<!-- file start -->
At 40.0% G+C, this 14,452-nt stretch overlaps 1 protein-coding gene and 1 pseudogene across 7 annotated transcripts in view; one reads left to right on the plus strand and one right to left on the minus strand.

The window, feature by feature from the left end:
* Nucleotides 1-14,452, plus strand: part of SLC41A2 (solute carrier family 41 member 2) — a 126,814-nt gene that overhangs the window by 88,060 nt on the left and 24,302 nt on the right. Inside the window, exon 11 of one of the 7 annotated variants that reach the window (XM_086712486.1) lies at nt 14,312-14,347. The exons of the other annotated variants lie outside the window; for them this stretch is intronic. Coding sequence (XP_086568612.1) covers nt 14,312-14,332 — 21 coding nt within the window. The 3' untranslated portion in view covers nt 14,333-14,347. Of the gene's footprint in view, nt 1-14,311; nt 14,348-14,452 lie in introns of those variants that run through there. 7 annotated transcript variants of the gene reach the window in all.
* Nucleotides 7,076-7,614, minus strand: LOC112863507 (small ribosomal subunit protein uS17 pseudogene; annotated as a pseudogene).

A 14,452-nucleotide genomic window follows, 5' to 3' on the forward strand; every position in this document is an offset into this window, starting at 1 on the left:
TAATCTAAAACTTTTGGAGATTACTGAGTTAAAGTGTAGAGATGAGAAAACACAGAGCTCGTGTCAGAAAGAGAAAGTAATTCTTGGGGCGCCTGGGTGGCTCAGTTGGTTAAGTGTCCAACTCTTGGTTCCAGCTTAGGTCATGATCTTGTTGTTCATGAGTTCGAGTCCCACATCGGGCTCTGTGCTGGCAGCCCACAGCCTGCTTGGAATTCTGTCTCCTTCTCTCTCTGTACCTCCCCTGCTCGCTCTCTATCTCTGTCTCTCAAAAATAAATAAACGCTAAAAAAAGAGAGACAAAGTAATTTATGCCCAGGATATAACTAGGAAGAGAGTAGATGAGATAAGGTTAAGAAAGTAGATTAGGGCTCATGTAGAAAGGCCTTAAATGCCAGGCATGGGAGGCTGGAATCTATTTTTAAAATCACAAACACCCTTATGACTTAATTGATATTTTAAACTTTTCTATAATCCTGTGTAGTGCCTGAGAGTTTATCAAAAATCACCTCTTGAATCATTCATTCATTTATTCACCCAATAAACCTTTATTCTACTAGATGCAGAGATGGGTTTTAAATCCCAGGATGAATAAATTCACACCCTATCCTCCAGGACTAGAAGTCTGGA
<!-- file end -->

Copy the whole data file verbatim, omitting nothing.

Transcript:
At 40.0% G+C, this 14,452-nt stretch overlaps 1 protein-coding gene and 1 pseudogene across 7 annotated transcripts in view; one reads left to right on the plus strand and one right to left on the minus strand.

The window, feature by feature from the left end:
* Nucleotides 1-14,452, plus strand: part of SLC41A2 (solute carrier family 41 member 2) — a 126,814-nt gene that overhangs the window by 88,060 nt on the left and 24,302 nt on the right. Inside the window, exon 11 of one of the 7 annotated variants that reach the window (XM_086712486.1) lies at nt 14,312-14,347. The exons of the other annotated variants lie outside the window; for them this stretch is intronic. Coding sequence (XP_086568612.1) covers nt 14,312-14,332 — 21 coding nt within the window. The 3' untranslated portion in view covers nt 14,333-14,347. Of the gene's footprint in view, nt 1-14,311; nt 14,348-14,452 lie in introns of those variants that run through there. 7 annotated transcript variants of the gene reach the window in all.
* Nucleotides 7,076-7,614, minus strand: LOC112863507 (small ribosomal subunit protein uS17 pseudogene; annotated as a pseudogene).

A 14,452-nucleotide genomic window follows, 5' to 3' on the forward strand; every position in this document is an offset into this window, starting at 1 on the left:
TAATCTAAAACTTTTGGAGATTACTGAGTTAAAGTGTAGAGATGAGAAAACACAGAGCTCGTGTCAGAAAGAGAAAGTAATTCTTGGGGCGCCTGGGTGGCTCAGTTGGTTAAGTGTCCAACTCTTGGTTCCAGCTTAGGTCATGATCTTGTTGTTCATGAGTTCGAGTCCCACATCGGGCTCTGTGCTGGCAGCCCACAGCCTGCTTGGAATTCTGTCTCCTTCTCTCTCTGTACCTCCCCTGCTCGCTCTCTATCTCTGTCTCTCAAAAATAAATAAACGCTAAAAAAAGAGAGACAAAGTAATTTATGCCCAGGATATAACTAGGAAGAGAGTAGATGAGATAAGGTTAAGAAAGTAGATTAGGGCTCATGTAGAAAGGCCTTAAATGCCAGGCATGGGAGGCTGGAATCTATTTTTAAAATCACAAACACCCTTATGACTTAATTGATATTTTAAACTTTTCTATAATCCTGTGTAGTGCCTGAGAGTTTATCAAAAATCACCTCTTGAATCATTCATTCATTTATTCACCCAATAAACCTTTATTCTACTAGATGCAGAGATGGGTTTTAAATCCCAGGATGAATAAATTCACACCCTATCCTCCAGGACTAGAAGTCTGGA